But, one might argue, why the need for a volume knob when there’s a 500-hp twin-turbo V-6 bellowing just inches from your head? This sensorial immediacy has always been the hallmark of a mid-engine sports car. As before, the V-6 is paired with a nine-speed dual-clutch automatic and electric motor, both driving the rear axle. Two smaller electric motors (known as TMU, or twin-motor unit) are housed in the front axle to offer additional thrust, giving the NSX a total power output of 573 hp. Operating independently, these motors can infinitely vary the torque to each front wheel in order to enhance turn-in precision around corners. This dual-axle power delivery gives the NSX through-the-road all-wheel drive.

Although power output remains the same as before, Acura made a number of handling tweaks. Stabilizer bars are larger at both ends, increasing front stiffness by 26 percent and the rear by 19 percent, augmented by rear toe link bushings that are 21 percent stiffer. New Continental SportContact 6 tires, developed exclusively for the NSX, take advantage of this stiffer setup. Acura claims that all of these improvements add up to net a lap time around the Suzuka Circuit that’s nearly 2 seconds faster than the 2017 model.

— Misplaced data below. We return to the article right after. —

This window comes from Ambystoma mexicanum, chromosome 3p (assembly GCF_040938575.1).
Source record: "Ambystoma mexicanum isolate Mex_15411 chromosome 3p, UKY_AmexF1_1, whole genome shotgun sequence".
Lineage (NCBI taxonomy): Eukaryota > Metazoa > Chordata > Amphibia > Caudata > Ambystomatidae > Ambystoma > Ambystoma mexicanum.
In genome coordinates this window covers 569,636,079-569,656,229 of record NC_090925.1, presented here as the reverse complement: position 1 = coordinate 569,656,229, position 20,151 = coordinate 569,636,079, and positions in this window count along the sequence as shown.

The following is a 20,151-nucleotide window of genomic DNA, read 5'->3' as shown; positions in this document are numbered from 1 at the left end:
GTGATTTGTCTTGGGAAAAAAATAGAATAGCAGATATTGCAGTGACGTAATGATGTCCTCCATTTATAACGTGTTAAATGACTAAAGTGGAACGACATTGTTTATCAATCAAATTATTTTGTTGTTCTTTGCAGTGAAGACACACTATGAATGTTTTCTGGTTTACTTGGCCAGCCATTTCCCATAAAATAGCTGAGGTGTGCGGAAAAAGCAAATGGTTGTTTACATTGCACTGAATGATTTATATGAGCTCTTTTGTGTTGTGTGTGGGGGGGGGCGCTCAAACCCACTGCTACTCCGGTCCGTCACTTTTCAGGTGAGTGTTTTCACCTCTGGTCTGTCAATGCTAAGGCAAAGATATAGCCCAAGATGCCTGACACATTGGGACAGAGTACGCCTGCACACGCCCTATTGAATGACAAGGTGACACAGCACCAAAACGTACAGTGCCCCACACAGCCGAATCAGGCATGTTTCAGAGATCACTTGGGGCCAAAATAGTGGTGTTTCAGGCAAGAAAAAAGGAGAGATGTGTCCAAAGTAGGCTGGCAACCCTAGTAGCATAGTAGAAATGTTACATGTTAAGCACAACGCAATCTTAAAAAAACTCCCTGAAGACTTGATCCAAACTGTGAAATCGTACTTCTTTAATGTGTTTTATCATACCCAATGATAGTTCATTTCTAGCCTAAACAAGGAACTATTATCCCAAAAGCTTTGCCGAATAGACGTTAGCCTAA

When Mizukami discusses the importance of driver involvement, it’s hard not to compare the current NSX to its groundbreaking predecessor (especially when Acura has a 2001 Type S on hand for me to sample). Although it might be most famous for being billed as the world’s first “everyday supercar,” the original NSX is also a brilliant communicator, featuring a taut chassis and a hungry-sounding, high-revving, naturally aspirated engine. Simplicity rules—there’s no barrier between the driver and the performance potential of this superb combination. But today, the rubric has changed. Demanding the simplicity of the original NSX in 2019 is like wanting a Shamrock Shake to taste the same as it did when you were 6 years old. It’s not going to happen.